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Maybe Mitt Romney should stop the attack ads, period

April 09, 2012|By Jon Healey
  • GOP presidential candidate Rick Santorum is shown in a 2011 photo holding his daughter Isabella, who was hospitalized over the weekend. The 3-year-old has Trisomy 18, a rare genetic disorder.
GOP presidential candidate Rick Santorum is shown in a 2011 photo holding… (Gene J. Puskar / Associated…)

With Rick Santorum staying off the campaign trail for another day to be with his hospitalized toddler, front-runner Mitt Romney has suspended  the barrage of negative campaign ads he’s been airing. That seems like a humane move, and he seems like the sort of guy who’d do it for that reason alone. But it may not be the only reason for Romney to call back the hounds.

Studies have shown that attack ads tend to reduce public esteem for the target. What’s not so clear, however, is whether they inflict more damage on the candidate who uses them. Two groups of researchers led by Richard R. Lau, a political science professor at Rutgers University, found in 1998 and 2007 that there was no persuasive evidence that attack ads helped a campaign more than they hurt the candidate who sponsored them.

The potential for backlash seemed especially pronounced for Romney on Monday, Lau said, because the public could view any attack on Santorum as unfair or in poor taste while the candidate is tending to his daughter.

The effectiveness of negative advertising varies by campaign, but political scientists say there are some clear patterns.  Such ads make their greatest impact early in the campaign, when people are still getting to know the candidates. Once they like someone, it’s hard to move them off that favorable opinion. Professor John Sides at George Washington University outlined what I’d call the “La la la la la I can’t hear you” effect to NPR’s Shankar Vedantam:

When voters are confronted with inconvenient facts, it's oftentimes difficult to persuade them that those facts are in fact facts. When supporters of President Obama see negative information about Obama, they don't think that it's true; to the extent that it seems true, they find ways to explain it or rationalize it. They discount it.

On the other hand, Sides told me that this phenomenon is more likely to be seen in a general election than in a primary. Granted, Santorum should be quite familiar to voters in Pennsylvania by now, considering the 16 years he spent representing all or part of the state in Congress. But Sides cautioned, “Don’t ever overestimate voters’ memories.”

A recent poll by Quinnipiac University suggested that the race remains fluid in Pennsylvania despite Santorum’s repeated assertions that voters there know him. Although only 6% of the likely voters surveyed said they were undecided, 37% said they may still change their mind about whom to support.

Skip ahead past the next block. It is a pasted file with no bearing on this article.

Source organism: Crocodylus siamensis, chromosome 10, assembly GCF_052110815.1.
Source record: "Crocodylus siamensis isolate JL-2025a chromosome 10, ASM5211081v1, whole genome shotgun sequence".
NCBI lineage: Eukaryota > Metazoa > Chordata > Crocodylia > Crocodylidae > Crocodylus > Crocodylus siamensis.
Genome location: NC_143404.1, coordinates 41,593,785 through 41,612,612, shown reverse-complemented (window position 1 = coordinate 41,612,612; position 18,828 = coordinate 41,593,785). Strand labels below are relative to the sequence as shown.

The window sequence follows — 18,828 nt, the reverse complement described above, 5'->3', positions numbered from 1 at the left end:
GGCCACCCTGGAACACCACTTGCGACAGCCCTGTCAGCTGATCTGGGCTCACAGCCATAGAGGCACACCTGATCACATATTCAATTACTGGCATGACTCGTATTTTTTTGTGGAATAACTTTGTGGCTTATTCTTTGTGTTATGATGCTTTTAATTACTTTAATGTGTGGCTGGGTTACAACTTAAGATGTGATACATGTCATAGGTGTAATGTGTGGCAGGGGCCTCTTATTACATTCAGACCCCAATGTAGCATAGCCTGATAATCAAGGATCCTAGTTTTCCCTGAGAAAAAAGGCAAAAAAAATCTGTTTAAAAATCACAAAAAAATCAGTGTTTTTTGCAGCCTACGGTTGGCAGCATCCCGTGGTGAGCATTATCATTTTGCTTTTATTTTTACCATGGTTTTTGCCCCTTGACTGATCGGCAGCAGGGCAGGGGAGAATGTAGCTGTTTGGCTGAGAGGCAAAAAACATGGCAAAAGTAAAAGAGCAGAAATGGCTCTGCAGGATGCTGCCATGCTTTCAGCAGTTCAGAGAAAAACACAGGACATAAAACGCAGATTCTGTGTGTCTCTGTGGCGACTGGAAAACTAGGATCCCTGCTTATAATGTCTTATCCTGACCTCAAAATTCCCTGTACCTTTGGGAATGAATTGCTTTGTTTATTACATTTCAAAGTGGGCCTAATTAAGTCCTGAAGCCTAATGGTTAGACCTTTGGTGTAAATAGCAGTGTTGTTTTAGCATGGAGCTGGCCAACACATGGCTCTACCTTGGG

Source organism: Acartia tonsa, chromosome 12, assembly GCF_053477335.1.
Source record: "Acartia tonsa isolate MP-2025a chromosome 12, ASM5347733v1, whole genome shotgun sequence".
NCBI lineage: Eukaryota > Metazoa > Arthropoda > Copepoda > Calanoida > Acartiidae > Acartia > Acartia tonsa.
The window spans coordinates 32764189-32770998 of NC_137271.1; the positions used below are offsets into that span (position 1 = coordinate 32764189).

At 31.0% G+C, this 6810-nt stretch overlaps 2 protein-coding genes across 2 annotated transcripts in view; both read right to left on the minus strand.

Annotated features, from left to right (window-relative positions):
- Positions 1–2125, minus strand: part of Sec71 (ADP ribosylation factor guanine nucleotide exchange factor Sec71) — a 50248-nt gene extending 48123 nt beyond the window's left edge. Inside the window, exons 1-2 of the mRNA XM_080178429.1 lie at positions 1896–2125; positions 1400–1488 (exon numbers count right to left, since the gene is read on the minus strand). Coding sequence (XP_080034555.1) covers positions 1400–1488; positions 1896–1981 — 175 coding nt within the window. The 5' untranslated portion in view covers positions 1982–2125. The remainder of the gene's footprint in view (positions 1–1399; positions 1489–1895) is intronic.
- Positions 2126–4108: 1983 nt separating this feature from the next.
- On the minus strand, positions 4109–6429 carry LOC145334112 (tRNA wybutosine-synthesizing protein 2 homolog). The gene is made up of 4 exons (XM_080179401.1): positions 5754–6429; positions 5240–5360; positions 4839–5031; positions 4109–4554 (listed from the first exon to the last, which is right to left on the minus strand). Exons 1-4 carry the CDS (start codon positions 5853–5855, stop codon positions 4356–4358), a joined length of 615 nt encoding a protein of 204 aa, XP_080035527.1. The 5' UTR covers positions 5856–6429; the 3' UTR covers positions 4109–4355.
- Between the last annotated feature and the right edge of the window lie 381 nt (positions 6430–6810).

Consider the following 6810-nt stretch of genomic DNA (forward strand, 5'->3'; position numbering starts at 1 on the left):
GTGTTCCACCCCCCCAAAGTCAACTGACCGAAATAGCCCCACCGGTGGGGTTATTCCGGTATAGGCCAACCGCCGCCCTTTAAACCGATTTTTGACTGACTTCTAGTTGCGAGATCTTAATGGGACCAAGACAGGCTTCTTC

Nevertheless, Romney may not need to spend all $2.9 million he’d planned to spend on advertising in Pennsylvania. If he’s on a glidepath to wrapping up the nomination before the national convention in August, Sides said, would running more ads against Santorum make any real difference?

“From a strategic perspective, I think there’s a question about how much bang for the buck is there in a lot of additional spending on advertising for Romney,” Sides said. The margin of victory in the primary may not effect how well Romney does in November against President Obama. And considering how well funded Obama is expected to be, Romney might be better off saving his ammunition -- and dollars -- for the fall campaign.

Romney also can rest assured in the knowledge that the "super PAC" supporting him, Restore Our Future, has already spent heavily in Pennsylvania and almost certainly will continue to do so. An intriguing new study by Deborah Jordan Brooks at Dartmouth College finds that attacks from independent groups are more effective than those from the candidates themselves, mainly because the independent source shields the candidate from backlash.

Romney called only a temporary halt to the attack ads, so it’s safe to expect that his electronic assault on Santorum will continue. (Romney has been particularly critical of Santorum’s support for earmarks and raising the debt ceiling.) Lau of Rutgers said his former student Ivy Brown Rovner, an erstwhile political consultant, offered this explanation for why such ads just keep coming: Consultants get paid every time they make a new ad. And while there aren’t many different positive messages one can create, there are endless variations on negative themes.

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COMMENTARY AND ANALYSIS: Presidential Election 2012

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